I just returned from my father-in-law’s funeral. I’ve blogged a lot about death recently, so I wanted to do something more upbeat. Here goes:
[Read more...]

Companionship and Community

So, last Friday, I sat by one of my very out, gay, former Mormon friends and a bunch of other people–active and not active Mormons–and sang the entire score of _Saturday’s Warrior_. My friend was the best. I think I came in third. He knew EVERY WORD. It was a riot. Even though he has started a different spiritual journey from the one he first began, he is at peace with his Mormon tradition–which includes not only the First Vision but “The Circle of Our Love.” The best part, of course, was that all of us at the sing-along are academic types in our day-to-day. I think we hid it extremely well as we tried to hit the notes of “Jimmy, Oh Jimmy, don’t listen to them–how can they say they’re your friends?” [Read more...]

Is the Bishop home?

On Sunday, my husband became our ward’s bishop. We have known for two weeks, but didn’t tell our children until the night before. Bruce and I read about a bishop’s duties, and he summarized them thus:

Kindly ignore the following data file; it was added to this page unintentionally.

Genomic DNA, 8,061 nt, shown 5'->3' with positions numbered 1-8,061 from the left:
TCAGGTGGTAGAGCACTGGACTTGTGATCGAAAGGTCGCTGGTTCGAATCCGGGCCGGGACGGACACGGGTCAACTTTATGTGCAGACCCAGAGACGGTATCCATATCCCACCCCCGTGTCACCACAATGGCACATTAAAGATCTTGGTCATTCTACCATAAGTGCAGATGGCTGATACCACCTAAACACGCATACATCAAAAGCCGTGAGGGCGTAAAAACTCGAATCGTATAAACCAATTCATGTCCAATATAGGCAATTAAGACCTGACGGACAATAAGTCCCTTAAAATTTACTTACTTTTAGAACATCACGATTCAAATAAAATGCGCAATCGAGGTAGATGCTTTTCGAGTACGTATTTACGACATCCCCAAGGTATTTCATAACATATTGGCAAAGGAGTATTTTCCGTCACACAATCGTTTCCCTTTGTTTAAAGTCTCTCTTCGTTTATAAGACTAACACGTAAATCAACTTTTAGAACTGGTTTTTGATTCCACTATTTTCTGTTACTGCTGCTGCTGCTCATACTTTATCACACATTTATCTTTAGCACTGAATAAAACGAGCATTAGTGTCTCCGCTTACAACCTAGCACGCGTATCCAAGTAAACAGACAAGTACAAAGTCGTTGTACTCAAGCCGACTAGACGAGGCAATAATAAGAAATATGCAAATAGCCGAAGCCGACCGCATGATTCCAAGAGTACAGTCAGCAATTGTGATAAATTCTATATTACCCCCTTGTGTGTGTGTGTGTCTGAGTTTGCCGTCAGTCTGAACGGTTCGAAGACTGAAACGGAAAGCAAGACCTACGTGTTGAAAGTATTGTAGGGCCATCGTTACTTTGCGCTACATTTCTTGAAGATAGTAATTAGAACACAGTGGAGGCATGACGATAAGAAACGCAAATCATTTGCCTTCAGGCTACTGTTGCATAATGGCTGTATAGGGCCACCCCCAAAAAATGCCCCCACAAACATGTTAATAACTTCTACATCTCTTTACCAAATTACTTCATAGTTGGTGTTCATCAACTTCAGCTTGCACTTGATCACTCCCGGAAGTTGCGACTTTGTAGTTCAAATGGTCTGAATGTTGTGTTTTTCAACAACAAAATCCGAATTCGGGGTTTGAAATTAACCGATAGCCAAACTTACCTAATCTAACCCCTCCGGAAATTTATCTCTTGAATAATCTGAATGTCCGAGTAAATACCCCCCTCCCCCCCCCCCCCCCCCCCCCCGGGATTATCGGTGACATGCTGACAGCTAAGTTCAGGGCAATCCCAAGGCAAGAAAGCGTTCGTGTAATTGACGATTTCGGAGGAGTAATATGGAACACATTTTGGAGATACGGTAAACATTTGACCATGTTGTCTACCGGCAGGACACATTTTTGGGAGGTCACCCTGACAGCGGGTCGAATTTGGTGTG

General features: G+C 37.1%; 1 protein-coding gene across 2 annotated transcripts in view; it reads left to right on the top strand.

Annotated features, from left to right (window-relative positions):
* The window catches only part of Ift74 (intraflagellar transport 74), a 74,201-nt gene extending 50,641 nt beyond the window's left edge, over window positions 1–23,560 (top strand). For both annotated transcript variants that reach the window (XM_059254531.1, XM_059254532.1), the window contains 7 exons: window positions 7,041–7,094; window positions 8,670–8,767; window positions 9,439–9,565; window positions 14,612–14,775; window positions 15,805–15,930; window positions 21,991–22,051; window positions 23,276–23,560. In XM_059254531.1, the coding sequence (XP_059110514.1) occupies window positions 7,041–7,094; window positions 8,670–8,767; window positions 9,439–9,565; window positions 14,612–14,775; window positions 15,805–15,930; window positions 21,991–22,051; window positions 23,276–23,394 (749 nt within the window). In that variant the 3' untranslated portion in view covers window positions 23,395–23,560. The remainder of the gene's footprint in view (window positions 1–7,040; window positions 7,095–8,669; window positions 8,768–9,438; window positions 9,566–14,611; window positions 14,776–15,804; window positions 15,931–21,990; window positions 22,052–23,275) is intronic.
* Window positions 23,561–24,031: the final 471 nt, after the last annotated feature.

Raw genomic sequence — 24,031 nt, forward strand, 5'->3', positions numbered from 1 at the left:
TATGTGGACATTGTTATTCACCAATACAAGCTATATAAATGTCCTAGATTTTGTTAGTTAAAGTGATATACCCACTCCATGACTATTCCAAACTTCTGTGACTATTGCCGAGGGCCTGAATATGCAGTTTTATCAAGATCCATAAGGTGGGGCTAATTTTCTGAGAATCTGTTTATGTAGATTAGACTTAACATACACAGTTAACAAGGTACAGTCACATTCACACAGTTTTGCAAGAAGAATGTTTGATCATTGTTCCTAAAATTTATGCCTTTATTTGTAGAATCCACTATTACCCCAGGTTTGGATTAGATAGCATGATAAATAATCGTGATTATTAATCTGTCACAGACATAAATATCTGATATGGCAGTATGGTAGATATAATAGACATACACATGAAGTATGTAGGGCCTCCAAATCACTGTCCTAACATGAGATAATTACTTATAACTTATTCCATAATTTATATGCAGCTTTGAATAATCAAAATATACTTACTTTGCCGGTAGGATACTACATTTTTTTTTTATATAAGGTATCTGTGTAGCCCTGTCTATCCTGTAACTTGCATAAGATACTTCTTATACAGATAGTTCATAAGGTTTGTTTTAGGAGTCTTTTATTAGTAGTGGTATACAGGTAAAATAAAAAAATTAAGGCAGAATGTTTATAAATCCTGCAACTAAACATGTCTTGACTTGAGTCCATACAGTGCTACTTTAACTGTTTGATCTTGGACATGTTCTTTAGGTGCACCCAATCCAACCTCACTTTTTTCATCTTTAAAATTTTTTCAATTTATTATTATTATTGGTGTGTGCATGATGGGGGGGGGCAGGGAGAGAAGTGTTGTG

1) Care for the poor
2) Help people repent
3) Work with the youth
There are other responsibilities, of course, but these comprise his summary. [Read more...]

“You, my Father, There on that Sad Height…”

The greatest gift I could give my husband right now would be to love his father. In the nearly 1/4 century of our marriage, I have never really bonded with my in-laws. Particularly not with Grandpa. I resented the way he treated my children–though I grant they could often try anyone’s patience. Grandpa was sharp, particularly with my oldest son. There were times I wanted to make a statement, remove my son from the harshness, and say that we wouldn’t be coming back. I never did, at least not verbally. But I quietly withdrew. And I understood why my son reached a point where he simply refused to visit Grandpa.
Today, Grandpa is dying. My son went to visit him in the hospital, and wrote this poem. It’s wonderful to receive good instruction from my own child. Here is what he wrote: [Read more...]